Trying to follow the budget decisions in the Erie County Legislature is sort of like following a bouncing ball let loose on a six-lane highway.
Two votes have resulted in widely different decisions, since between the two votes the entire Republican contingent of legislators changed their mind about how to vote, under the influence of County Executive Chris Collins. Oh, and the county executive took Democrats to court over their budget proposal -- and lost.
A final vote will be held Wednesday morning, Dec. 22.
Here's how it looks: As it stands so far, the Buffalo and Erie County libraries, which have been getting their message out in rallies, public hearings, and at cultural gathering hosted by unions and community groups, are slated to hold on to $3 million in funding. Originally, Collins' cut their funding $4 million. During the first legislative vote following his action, and after numerous community events calling attention to the plight of the libraries, that $4 million was unanimously restored.
Then, according to Tim Galvin, president of the Librarians Association of Buffalo and Erie County Public Libraries, Collins persuaded Republicans that taxes were going to skyrocket if they put all the money back into the budget. He brokered a deal to put back $3 million out of the $4 million for public libraries, satisfying constituents' outcries, as long as those Republican legislators didn't override his vetoes. And that's what happened last Tuesday. Most other groups will now be getting lumps of coal in their stockings, since Collins' vetoes of 154 items held, which means less or no money for numerous county offices, cultural programs, county services, etc. etc.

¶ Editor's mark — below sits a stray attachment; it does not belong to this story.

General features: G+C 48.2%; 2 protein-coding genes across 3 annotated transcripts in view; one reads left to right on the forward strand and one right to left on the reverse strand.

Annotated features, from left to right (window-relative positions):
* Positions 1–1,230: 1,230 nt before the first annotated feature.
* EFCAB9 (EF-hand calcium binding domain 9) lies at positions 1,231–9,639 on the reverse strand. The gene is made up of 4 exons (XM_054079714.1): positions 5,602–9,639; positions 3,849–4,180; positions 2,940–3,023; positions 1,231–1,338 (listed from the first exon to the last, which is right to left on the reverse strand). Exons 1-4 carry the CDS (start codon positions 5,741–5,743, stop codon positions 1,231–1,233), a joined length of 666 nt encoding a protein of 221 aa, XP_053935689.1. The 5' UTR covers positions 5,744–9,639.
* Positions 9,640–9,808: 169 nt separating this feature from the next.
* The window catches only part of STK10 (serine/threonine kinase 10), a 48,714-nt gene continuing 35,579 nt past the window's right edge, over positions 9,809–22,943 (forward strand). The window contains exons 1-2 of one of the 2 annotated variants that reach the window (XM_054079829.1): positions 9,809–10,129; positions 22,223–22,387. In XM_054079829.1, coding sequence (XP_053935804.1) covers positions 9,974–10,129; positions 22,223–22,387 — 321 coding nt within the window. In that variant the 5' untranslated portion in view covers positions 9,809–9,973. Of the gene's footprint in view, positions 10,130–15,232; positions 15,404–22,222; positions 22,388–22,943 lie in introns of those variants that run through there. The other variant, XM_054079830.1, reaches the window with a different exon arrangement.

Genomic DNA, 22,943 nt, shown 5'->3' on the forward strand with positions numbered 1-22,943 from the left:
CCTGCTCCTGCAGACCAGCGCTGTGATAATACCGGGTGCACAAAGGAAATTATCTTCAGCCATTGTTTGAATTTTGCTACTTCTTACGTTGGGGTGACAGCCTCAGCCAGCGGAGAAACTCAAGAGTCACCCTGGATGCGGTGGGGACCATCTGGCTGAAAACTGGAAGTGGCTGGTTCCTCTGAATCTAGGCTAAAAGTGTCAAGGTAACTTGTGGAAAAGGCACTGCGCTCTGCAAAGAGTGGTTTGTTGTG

Collins has put forth that the budget would mean a 15% tax increase; but Democrats and county comptroller have steadfastly maintained that no, it would not; the county had enough money from over-funded accounts and federal stimulus funds that Collins refused to release. So Collins took Democrats to State Supreme Court, but Judge Jay Glownia ruled last week that the Legislature's Democratic budget amendments were legal, and do not increase property taxes, confirming the comptroller's ruling.
"This ruling was equally important from a legal standpoint in holding that Erie County Executives cannot ignore the Legislature and make arbitrary "null and void" declarations when he/she disagrees with Legislature policy decisions and votes. Erie County government is not a dictatorship and Chris Collins cannot pick and chose when he will follow the law," said Comptroller Mark Poloncarz.
Even with $3 million restored, Galvin predicts a loss of 50 full-time equivalent jobs, including librarians and clerks from three different unions. Many branches will have fewer operating hours -- most will be cut from around 40 hours a week to no more than 24 hours. He said the loss equals $3.8 million total, not just the $1 million as it appears to be: the full $4 million would have generated another $2.8 million in matching funding.
Sixteen branches were closed in 2005 in Buffalo and never reopened.
"We have tons of work to do," said Galvin, noting that in the next months the unions will be dedicating themselves to being active in the November elections for legislative positions and county executive. In addition, the Librarians Association of Buffalo and Erie County Public Libraries will also be embarking on a campaign to educate the public about the role of professional librarians.